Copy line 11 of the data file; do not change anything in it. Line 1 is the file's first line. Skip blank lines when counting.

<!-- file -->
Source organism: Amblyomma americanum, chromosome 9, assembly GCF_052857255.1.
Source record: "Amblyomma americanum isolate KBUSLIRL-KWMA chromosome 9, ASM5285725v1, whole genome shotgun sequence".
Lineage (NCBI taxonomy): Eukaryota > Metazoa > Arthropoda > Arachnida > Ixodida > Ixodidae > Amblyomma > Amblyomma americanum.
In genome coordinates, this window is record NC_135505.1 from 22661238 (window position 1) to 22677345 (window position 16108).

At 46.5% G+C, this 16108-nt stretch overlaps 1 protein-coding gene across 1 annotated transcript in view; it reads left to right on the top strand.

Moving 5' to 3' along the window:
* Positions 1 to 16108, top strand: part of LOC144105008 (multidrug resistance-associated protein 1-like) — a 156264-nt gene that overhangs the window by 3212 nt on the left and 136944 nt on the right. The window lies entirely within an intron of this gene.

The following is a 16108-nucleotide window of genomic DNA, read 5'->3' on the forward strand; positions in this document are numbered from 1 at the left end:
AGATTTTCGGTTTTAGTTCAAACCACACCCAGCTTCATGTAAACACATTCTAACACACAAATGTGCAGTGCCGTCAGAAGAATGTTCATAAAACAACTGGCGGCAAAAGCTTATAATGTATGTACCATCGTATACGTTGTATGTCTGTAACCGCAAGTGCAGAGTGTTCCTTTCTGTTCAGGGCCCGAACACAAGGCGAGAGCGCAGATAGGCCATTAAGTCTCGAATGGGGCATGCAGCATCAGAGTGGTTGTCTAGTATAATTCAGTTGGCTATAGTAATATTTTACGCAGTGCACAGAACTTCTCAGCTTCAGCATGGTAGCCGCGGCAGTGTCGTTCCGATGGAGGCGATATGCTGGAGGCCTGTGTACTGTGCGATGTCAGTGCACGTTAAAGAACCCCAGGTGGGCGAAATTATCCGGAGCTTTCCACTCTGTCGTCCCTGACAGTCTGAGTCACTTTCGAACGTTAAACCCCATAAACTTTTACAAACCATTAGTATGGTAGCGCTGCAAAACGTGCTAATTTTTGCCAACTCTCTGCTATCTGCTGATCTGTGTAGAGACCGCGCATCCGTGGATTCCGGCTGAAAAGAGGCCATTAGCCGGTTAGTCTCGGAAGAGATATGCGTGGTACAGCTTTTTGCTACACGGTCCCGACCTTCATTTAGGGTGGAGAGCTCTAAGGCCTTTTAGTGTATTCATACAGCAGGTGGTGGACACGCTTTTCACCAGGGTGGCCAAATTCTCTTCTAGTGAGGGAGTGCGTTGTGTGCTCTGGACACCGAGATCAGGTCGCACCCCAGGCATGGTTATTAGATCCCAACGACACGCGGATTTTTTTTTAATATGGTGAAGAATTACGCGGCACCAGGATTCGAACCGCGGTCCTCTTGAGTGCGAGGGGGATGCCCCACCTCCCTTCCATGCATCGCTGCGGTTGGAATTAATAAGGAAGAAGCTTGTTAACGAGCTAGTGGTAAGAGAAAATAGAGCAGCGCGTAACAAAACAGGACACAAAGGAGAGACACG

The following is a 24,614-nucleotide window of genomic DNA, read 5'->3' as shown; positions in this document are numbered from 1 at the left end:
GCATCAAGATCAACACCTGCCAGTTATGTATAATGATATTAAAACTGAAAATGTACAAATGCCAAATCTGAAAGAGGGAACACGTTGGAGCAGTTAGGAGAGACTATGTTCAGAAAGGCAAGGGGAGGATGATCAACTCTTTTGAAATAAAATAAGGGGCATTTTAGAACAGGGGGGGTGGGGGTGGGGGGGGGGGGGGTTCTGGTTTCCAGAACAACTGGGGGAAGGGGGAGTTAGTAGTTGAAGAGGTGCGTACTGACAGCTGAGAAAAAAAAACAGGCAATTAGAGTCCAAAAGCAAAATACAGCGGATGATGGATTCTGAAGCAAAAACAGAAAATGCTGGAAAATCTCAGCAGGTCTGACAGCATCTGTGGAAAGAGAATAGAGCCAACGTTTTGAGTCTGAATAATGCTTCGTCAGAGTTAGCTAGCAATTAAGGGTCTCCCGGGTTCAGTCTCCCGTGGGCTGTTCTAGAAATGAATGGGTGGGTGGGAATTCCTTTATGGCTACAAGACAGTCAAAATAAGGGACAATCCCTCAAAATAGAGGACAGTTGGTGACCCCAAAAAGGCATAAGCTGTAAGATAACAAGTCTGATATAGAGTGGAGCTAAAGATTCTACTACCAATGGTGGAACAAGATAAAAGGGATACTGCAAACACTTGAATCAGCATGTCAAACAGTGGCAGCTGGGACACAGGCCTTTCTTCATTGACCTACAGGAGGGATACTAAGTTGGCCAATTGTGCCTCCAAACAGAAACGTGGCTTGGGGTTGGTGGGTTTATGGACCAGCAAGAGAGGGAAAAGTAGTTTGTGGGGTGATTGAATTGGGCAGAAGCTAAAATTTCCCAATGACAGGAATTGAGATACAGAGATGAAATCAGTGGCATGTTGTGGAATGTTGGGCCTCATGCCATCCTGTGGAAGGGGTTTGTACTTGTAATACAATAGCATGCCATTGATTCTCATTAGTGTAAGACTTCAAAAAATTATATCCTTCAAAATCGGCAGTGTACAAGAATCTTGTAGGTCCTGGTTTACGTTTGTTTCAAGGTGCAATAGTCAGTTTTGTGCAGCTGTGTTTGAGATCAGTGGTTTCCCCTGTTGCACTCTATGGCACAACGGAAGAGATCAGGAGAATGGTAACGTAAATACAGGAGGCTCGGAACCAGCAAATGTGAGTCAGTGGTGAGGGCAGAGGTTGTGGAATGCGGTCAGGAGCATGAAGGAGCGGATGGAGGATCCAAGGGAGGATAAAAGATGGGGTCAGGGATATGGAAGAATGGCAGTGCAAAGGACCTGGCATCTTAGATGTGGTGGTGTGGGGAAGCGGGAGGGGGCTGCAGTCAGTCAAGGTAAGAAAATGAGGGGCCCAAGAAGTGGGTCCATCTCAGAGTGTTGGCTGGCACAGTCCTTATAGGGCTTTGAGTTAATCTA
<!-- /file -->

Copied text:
GCATCAAGATCAACACCTGCCAGTTATGTATAATGATATTAAAACTGAAAATGTACAAATGCCAAATCTGAAAGAGGGAACACGTTGGAGCAGTTAGGAGAGACTATGTTCAGAAAGGCAAGGGGAGGATGATCAACTCTTTTGAAATAAAATAAGGGGCATTTTAGAACAGGGGGGGTGGGGGTGGGGGGGGGGGGGGTTCTGGTTTCCAGAACAACTGGGGGAAGGGGGAGTTAGTAGTTGAAGAGGTGCGTACTGACAGCTGAGAAAAAAAAACAGGCAATTAGAGTCCAAAAGCAAAATACAGCGGATGATGGATTCTGAAGCAAAAACAGAAAATGCTGGAAAATCTCAGCAGGTCTGACAGCATCTGTGGAAAGAGAATAGAGCCAACGTTTTGAGTCTGAATAATGCTTCGTCAGAGTTAGCTAGCAATTAAGGGTCTCCCGGGTTCAGTCTCCCGTGGGCTGTTCTAGAAATGAATGGGTGGGTGGGAATTCCTTTATGGCTACAAGACAGTCAAAATAAGGGACAATCCCTCAAAATAGAGGACAGTTGGTGACCCCAAAAAGGCATAAGCTGTAAGATAACAAGTCTGATATAGAGTGGAGCTAAAGATTCTACTACCAATGGTGGAACAAGATAAAAGGGATACTGCAAACACTTGAATCAGCATGTCAAACAGTGGCAGCTGGGACACAGGCCTTTCTTCATTGACCTACAGGAGGGATACTAAGTTGGCCAATTGTGCCTCCAAACAGAAACGTGGCTTGGGGTTGGTGGGTTTATGGACCAGCAAGAGAGGGAAAAGTAGTTTGTGGGGTGATTGAATTGGGCAGAAGCTAAAATTTCCCAATGACAGGAATTGAGATACAGAGATGAAATCAGTGGCATGTTGTGGAATGTTGGGCCTCATGCCATCCTGTGGAAGGGGTTTGTACTTGTAATACAATAGCATGCCATTGATTCTCATTAGTGTAAGACTTCAAAAAATTATATCCTTCAAAATCGGCAGTGTACAAGAATCTTGTAGGTCCTGGTTTACGTTTGTTTCAAGGTGCAATAGTCAGTTTTGTGCAGCTGTGTTTGAGATCAGTGGTTTCCCCTGTTGCACTCTATGGCACAACGGAAGAGATCAGGAGAATGGTAACGTAAATACAGGAGGCTCGGAACCAGCAAATGTGAGTCAGTGGTGAGGGCAGAGGTTGTGGAATGCGGTCAGGAGCATGAAGGAGCGGATGGAGGATCCAAGGGAGGATAAAAGATGGGGTCAGGGATATGGAAGAATGGCAGTGCAAAGGACCTGGCATCTTAGATGTGGTGGTGTGGGGAAGCGGGAGGGGGCTGCAGTCAGTCAAGGTAAGAAAATGAGGGGCCCAAGAAGTGGGTCCATCTCAGAGTGTTGGCTGGCACAGTCCTTATAGGGCTTTGAGTTAATCTA